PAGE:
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SINGLE: YOU CANT DRINK ALL DAY (If You Don't Start In The Mornin')
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Appalachian Gothic is the debut solo LP by singer-songwriter Erik Vincent Huey. The album was recorded at Cowboy Technical Studios in Greenpoint, Brooklyn and produced by Eric “Roscoe” Ambel, the legendary Rock ‘n’ Roll guitarist (Joan Jett, Del-Lords, Steve Earle & The Dukes) and producer (Bottle Rockets, Jimbo Mathus, Yayhoos, Sarah Borges).

The album drops on January 20, 2023; the first two singles have a release date of October 14, 2022 (“The Devil is Here in These Hills”) and November 11, 2022 (“Winona”).

Erik (aka Cletus McCoy) is the frontman of The Surreal McCoys, an Outlaw Country Americana band that—boosted by airplay of its single “Whole Lotta Folsom” on SiriusXM’s Outlaw Country and other outlets –cracked the Top 50 on the Americana Album Charts and currently enjoys 50K monthly listeners on Spotify, where it has collected 2 million spins.  

On his first solo album, Appalachian Gothic, Erik takes a nostalgic deep dive into the Appalachia of his youth while wrestling with the hard contemporary realities of a region that’s been left behind in so many ways, yet remains richly interwoven into the cultural fabric of America. 

The son of four generations of coal miners, Erik grew up along the banks of the Monongahela River in West Virginia. He came of age on punk rock but eventually discovered that he could never truly escape the pull of his Appalachian roots. From the on-ramp of The Blasters, X, Jason & The Scorchers, The Beat Farmers, and Mojo Nixon, he wandered upstream along the Hillbilly Highway until he unearthed a couple of old cassettes by Johnny Cash and George Jones—artists he’d listened to as a kid in the cab of his Uncle Jack’s 18-wheeler.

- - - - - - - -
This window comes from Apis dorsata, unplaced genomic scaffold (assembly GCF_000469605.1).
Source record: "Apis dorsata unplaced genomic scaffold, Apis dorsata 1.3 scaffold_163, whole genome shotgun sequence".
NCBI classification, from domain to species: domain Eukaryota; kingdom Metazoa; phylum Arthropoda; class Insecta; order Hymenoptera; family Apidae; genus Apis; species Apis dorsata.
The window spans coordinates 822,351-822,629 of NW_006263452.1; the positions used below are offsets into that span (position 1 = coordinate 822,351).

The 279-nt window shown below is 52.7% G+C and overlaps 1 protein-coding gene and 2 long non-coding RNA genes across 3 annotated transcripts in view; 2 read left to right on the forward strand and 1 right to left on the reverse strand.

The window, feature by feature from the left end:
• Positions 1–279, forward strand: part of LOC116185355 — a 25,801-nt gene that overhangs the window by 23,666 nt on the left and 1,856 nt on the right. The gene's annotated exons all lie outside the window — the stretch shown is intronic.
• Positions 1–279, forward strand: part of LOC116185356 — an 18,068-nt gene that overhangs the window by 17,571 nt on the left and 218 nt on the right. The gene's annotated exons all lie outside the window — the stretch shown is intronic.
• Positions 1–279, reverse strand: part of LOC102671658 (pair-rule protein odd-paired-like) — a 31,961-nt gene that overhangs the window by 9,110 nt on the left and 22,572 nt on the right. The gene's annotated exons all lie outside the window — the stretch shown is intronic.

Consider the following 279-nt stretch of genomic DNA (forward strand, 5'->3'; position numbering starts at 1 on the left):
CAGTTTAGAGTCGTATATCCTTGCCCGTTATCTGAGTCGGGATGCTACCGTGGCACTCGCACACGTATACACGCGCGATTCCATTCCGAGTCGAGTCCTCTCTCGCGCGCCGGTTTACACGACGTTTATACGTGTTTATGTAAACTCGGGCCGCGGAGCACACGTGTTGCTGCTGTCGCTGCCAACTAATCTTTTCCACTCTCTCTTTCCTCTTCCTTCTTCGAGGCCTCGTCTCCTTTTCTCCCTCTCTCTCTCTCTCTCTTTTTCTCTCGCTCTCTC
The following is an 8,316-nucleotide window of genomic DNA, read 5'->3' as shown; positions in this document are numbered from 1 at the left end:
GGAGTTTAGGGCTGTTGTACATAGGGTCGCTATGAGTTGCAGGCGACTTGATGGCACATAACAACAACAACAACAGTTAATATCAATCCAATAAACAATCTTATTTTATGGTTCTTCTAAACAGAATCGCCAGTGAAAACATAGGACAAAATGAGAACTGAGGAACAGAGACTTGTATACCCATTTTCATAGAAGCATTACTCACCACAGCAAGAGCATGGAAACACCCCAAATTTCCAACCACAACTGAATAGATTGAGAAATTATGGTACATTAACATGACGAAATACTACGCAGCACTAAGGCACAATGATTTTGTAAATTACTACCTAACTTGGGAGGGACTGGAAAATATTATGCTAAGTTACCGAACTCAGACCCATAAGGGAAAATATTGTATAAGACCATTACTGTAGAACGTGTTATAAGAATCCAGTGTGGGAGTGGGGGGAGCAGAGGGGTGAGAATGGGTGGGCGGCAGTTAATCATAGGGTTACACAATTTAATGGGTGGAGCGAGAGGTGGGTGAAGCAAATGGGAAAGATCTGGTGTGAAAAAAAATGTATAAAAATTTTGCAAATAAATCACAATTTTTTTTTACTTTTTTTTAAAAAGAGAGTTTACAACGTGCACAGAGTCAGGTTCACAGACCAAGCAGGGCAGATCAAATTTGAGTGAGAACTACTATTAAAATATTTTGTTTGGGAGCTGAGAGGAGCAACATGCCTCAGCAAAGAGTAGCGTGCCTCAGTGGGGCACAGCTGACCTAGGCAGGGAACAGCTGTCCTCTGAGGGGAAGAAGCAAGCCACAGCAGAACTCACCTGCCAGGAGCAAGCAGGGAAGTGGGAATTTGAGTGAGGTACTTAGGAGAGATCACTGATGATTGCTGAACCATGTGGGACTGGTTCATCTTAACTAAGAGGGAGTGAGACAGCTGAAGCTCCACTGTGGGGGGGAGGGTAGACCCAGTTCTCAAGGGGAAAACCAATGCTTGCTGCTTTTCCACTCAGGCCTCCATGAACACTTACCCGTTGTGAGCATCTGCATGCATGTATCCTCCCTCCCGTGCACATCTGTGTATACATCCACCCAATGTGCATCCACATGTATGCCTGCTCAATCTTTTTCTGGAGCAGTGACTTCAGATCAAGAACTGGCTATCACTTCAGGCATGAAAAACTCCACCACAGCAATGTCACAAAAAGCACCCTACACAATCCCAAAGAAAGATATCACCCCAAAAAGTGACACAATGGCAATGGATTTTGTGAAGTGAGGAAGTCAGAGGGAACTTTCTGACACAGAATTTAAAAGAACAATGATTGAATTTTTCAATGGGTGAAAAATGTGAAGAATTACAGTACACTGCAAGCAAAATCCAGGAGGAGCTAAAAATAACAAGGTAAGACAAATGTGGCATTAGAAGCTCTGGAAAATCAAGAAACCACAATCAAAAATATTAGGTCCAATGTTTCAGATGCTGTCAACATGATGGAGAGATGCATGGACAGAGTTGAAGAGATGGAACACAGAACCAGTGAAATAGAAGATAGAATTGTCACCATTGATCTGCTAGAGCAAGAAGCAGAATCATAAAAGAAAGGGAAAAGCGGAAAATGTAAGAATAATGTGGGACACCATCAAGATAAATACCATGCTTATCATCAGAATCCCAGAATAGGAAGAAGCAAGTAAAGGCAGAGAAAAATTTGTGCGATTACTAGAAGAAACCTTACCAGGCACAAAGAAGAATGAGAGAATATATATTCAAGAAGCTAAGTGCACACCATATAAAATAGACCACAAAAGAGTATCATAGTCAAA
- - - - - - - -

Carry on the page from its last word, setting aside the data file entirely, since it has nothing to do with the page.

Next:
“This record is a love letter to Appalachia,” says Huey. “Like so many West Virginians, I had to leave the place where I grew up. As the locals say, I had to ‘get out to get ahead,’ which created a lasting sense of exile. So this album is a homecoming of sorts. It’s a realization that, as I sing on the album’s closing song, “I spent my life tunneling out, but those rugged brown hills kept calling me home.”

While the album explores darker themes and raw subject matter like the legacy of coal mining and the ravages of the opioid crisis in songs like “The Devil is Here in These Hills,” “Dear Dad,” “The Appalachian Blues,” and “The Battle of Uniontown,” yet taps into a defiant streak of optimism on twangy upbeat rockers like “Winona” and the pro-union anthem “Yours in the Struggle.” 

Erik mines the Classic Country seam of the 60s and 70s on the rollicking “You Can’t Drink All Day” and the torchlit two-stepper “That’s What Jukeboxes Are For,” a duet with alt-country chanteuse Laura Cantrell, and roams into Spaghetti Western territory on the eerie “Death County.” The album ends on an elegiac note with “A Coal Miner’s Son.”

Along the way, he taps into his inner punk rocker on the swampy, lustful “Lucy”—a song he co-wrote with Ambel (the pair co-wrote half the songs on the LP). Erik’s chugging cover of John Cooper Clarke’s “A Heart Disease Called Love” nods to The Ramones and is highlighted by the jump-blues baritone saxophone of Steve Berlin (Los Lobos, The Blasters). 

The album features Eric “Roscoe” Ambel on guitar, Jeremy Chatzky on bass, and Kenny Soule on drums, with additional appearances by Keith Christopher (bass), Andy York (guitar), Neil Thomas (accordion), Cody Nilsen (pedal steel), and drummer Phil Cimino.

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